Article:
Review: The Girl Is Murder

Girl Is Murder, TheKathryn Miller Haines, The Girl Is Murder

Fifteen-year-old Iris Anderson is having a hard time. About a year ago, her Pop returned from Pearl Harbor with a missing leg, which meant he was no longer able to do the active work required by his business as a private investigator. As a result, Pop and Iris have moved from their old affluent neighborhood to a poor area on the Lower East Side, and Iris has to go to public school instead of the elite private school she formerly attended. Hoping to get closer to her only surviving parent (her mother committed suicide shortly after Pop returned from the war), Iris tries to help Pop with his cases, but he forbids her from having anything to do with the PI business. When one of the boys at Iris’ new school goes missing, however, she can’t help but do a little sleuthing. Along the way, she makes a few friends at her new school, including the unpopular Pearl and the glamorous, fast-talking Suze; but as Iris navigates her way through various cliques and social minefields, how will she know whom she can really trust?

If you enjoy Haines’ Rosie Winter mysteries, you’ll feel right at home in the world of this novel, set in the fall of 1942. The book isn’t about World War II, yet the war permeates almost every aspect of Iris’ life, from the slang used by Suze and the other cool girls at school to the disturbing racisim and anti-Semitism espoused by some of the characters. (These attitudes are definitely not condoned by the book, however; they simply mirror the atttitudes of many Americans at that time.) I liked Iris as a protagonist; her problems are specific to her era yet also universal, as she struggles with her own identity, fitting in, and building a relationship with a distant parent. Her voice is occasionally too precocious for a 15-year-old, but I found that flaw forgivable since she’s so entertaining. As a mystery, the book is very weak; Iris doesn’t spend much time investigating anything, and she’s not even the one who solves the case! So I’d recommend this to someone looking for an interesting YA book about World War II, but it’s not a great read for a mystery fan.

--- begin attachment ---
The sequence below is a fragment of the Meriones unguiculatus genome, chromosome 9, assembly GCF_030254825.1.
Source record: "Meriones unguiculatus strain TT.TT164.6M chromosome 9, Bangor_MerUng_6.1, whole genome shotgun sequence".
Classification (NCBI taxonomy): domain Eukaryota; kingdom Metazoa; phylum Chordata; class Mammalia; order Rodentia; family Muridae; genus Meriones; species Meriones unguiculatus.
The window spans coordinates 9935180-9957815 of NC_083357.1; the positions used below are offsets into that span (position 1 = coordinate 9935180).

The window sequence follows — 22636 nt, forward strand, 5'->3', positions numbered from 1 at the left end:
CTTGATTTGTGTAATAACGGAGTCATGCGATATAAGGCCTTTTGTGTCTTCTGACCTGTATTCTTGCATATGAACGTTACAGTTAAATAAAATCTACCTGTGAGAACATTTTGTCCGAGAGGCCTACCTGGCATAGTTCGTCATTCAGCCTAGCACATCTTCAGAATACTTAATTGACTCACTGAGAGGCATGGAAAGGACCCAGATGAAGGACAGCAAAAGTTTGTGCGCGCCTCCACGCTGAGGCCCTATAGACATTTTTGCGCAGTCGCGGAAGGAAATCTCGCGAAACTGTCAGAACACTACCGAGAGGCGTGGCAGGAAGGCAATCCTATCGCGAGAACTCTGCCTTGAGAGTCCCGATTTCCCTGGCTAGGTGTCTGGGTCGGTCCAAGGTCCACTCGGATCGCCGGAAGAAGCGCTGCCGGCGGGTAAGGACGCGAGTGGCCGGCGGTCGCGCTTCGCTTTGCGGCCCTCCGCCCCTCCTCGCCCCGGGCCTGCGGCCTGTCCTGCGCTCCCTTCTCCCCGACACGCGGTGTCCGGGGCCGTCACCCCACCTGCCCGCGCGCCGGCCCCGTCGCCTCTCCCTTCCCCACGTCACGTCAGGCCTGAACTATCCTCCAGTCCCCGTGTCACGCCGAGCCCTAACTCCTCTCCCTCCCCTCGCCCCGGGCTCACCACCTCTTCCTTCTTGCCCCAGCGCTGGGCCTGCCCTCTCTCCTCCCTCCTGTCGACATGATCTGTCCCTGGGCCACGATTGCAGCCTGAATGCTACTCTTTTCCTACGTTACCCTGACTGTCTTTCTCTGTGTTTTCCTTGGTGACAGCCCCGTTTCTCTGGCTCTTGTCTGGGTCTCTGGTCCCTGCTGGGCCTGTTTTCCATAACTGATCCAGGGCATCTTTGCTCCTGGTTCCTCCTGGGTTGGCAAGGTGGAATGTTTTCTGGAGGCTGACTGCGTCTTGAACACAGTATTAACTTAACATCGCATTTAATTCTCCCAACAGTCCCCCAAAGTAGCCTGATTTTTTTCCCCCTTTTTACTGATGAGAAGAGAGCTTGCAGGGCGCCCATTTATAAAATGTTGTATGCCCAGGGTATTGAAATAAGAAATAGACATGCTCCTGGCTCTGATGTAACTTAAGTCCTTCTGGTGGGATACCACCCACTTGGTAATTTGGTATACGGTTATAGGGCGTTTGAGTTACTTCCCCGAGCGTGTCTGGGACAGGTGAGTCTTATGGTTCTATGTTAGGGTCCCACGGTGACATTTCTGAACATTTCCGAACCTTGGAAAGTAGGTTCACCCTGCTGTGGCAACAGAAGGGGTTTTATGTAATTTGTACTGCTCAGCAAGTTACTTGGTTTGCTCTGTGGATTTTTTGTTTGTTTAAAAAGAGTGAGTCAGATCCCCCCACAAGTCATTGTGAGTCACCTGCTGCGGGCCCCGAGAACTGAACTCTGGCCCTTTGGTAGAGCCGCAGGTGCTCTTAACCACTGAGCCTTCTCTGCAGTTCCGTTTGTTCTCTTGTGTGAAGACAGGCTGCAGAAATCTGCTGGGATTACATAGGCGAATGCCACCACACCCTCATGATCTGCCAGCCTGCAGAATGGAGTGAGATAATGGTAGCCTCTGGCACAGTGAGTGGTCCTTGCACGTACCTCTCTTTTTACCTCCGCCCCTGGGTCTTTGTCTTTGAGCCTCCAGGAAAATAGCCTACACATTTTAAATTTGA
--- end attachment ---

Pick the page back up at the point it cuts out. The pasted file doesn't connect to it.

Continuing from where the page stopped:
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2 thoughts on “Review: The Girl Is Murder

  1. DoingDewey says:

    I love when historical fiction really takes advantage of the era in which it is set and this book sounds like it did that very well. It’s cool to see what normal life was like in different eras 🙂

    • Christina says:

      Agreed, and this book really does a great job of showcasing “normal life” for an American teenager during World War II. I love WWII books, but most of them deal directly with the war itself and the Holocaust. It’s refreshing to read a book that isn’t really about the war, just using it as a setting.

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